Tag Archives: John Michael McDonaugh



A lot of dark secrets can be revealed during confession. But what if you’re a priest and someone confesses they are about to commit a murder – yours!

During a confession an unknown parishioner confides to Father James (Brendan Gleeson) that he was abused as a kid by a priest who has since died. He then tells Father James he will kill him in a week’s time as he is a good man and that will upset the church more than killing a bad priest. Over the following week we see Father James deal with his parishioners, have a visit from his estranged daughter and contemplate his place in the village.

Written and directed by John Michael McDonaugh whose previous film The Guard also starred Gleeson, Calvary is a dark drama with a very black sense of humour. The subject matters that the film deal with-child abuse by the church and suicide among others is well explored but doesn’t go into melodrama or offer quaint sentiments. Instead it’s a character-lead drama about a village with dark hearts in most of its parishioners.

I’m mostly familiar with Gleeson for his Golden Globe nominated role as a hitman in In Bruges, and again Gleeson is excellent in the lead role. His Father James is a good man, but he is also flawed. A former alcoholic, neglectful father, these characteristics makes him more interesting than an all round nice guy and makes his character more believable too. You really feel for him as he wrestles with his conscience, does he tell the police who he suspects is the would-be-murderer, or should he face the man to try to talk him round. While it seems obvious that he should head straight to the police, you understand why Father James is reluctant to do so (and besides the police seem involved in illegal activities themselves).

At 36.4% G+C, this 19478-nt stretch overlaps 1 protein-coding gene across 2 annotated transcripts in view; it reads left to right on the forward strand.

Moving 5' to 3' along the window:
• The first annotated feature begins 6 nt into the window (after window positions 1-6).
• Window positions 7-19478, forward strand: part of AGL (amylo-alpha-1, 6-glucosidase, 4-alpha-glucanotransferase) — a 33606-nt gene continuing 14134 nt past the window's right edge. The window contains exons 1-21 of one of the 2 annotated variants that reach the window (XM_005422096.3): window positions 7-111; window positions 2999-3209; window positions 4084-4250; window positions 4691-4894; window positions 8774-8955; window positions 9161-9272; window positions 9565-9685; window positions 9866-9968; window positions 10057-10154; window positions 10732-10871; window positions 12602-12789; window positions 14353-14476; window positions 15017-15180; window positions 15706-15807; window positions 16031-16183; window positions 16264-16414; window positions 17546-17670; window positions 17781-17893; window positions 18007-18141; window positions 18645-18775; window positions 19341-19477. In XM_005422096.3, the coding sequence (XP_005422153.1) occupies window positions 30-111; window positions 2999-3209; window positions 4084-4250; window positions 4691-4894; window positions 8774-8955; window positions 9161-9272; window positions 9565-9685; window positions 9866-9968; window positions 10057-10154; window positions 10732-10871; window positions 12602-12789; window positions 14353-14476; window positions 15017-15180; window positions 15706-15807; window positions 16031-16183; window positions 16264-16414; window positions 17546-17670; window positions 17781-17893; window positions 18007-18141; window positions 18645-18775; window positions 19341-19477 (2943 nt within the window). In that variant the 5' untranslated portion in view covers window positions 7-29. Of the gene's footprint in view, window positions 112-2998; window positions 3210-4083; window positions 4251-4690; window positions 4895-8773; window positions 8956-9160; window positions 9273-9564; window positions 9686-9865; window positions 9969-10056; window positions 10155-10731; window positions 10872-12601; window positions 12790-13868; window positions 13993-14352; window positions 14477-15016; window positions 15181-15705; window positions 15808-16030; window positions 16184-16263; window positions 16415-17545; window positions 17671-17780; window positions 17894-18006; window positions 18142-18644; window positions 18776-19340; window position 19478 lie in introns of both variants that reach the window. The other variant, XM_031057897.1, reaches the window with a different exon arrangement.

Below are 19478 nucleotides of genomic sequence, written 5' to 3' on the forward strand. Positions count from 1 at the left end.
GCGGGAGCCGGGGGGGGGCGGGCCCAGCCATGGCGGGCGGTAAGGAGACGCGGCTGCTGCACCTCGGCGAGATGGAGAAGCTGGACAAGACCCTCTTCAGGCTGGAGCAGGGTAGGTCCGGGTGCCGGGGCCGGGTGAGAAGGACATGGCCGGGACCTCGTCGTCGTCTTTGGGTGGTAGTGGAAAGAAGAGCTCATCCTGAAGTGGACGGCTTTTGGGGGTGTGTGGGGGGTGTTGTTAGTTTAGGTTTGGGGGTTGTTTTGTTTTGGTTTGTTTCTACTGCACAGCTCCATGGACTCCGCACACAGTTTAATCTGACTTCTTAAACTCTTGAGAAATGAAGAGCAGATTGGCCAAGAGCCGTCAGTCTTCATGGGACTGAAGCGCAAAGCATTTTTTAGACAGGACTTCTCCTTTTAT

While it’s Gleeson’s film he has good support from his fellow actors including Dylan Moran, Aidan Gillen, Chris O’Dowd and in particular Kelly Reilly is brilliant as Father’s James daughter Fiona. Watching Father James and Fiona try to reconnect after years of hurt is one of the few positive interactions in the film, and knowing Father James could be dead soon makes their conversations more poignant.

It may be a bit too dark and depressing for some, however for me this is a smart movie that can be bleak at times but also offers small glimpses of hope in between.

Rating 4/5 – a well crafted drama with compelling performances


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